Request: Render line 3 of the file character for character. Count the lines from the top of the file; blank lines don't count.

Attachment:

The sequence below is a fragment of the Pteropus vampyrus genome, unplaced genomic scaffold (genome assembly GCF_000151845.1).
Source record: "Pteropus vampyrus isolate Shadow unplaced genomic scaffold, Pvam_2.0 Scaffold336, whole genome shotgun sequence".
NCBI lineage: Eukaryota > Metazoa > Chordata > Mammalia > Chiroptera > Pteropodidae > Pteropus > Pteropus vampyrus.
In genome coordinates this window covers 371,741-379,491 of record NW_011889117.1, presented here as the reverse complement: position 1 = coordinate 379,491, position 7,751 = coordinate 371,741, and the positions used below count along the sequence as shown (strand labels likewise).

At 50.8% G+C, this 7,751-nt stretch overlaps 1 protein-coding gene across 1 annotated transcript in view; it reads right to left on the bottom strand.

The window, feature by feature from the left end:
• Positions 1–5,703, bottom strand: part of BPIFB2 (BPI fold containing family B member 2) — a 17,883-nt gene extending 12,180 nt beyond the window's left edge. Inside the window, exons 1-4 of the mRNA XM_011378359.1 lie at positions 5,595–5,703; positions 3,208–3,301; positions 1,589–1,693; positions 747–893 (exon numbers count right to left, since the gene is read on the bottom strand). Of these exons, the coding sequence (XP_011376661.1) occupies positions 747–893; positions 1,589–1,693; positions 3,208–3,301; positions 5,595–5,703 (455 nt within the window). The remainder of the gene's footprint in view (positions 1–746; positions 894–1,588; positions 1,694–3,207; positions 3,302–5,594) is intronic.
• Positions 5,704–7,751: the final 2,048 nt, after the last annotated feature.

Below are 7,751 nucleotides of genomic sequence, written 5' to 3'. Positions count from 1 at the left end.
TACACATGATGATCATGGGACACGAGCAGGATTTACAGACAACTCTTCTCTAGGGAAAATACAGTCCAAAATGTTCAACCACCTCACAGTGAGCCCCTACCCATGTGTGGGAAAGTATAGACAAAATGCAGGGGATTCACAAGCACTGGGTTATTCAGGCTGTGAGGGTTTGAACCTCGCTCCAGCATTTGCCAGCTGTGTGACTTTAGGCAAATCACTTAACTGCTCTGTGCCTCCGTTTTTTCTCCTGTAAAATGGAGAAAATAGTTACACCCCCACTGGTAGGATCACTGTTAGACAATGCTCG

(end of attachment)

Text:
NCBI lineage: Eukaryota > Metazoa > Chordata > Mammalia > Chiroptera > Pteropodidae > Pteropus > Pteropus vampyrus.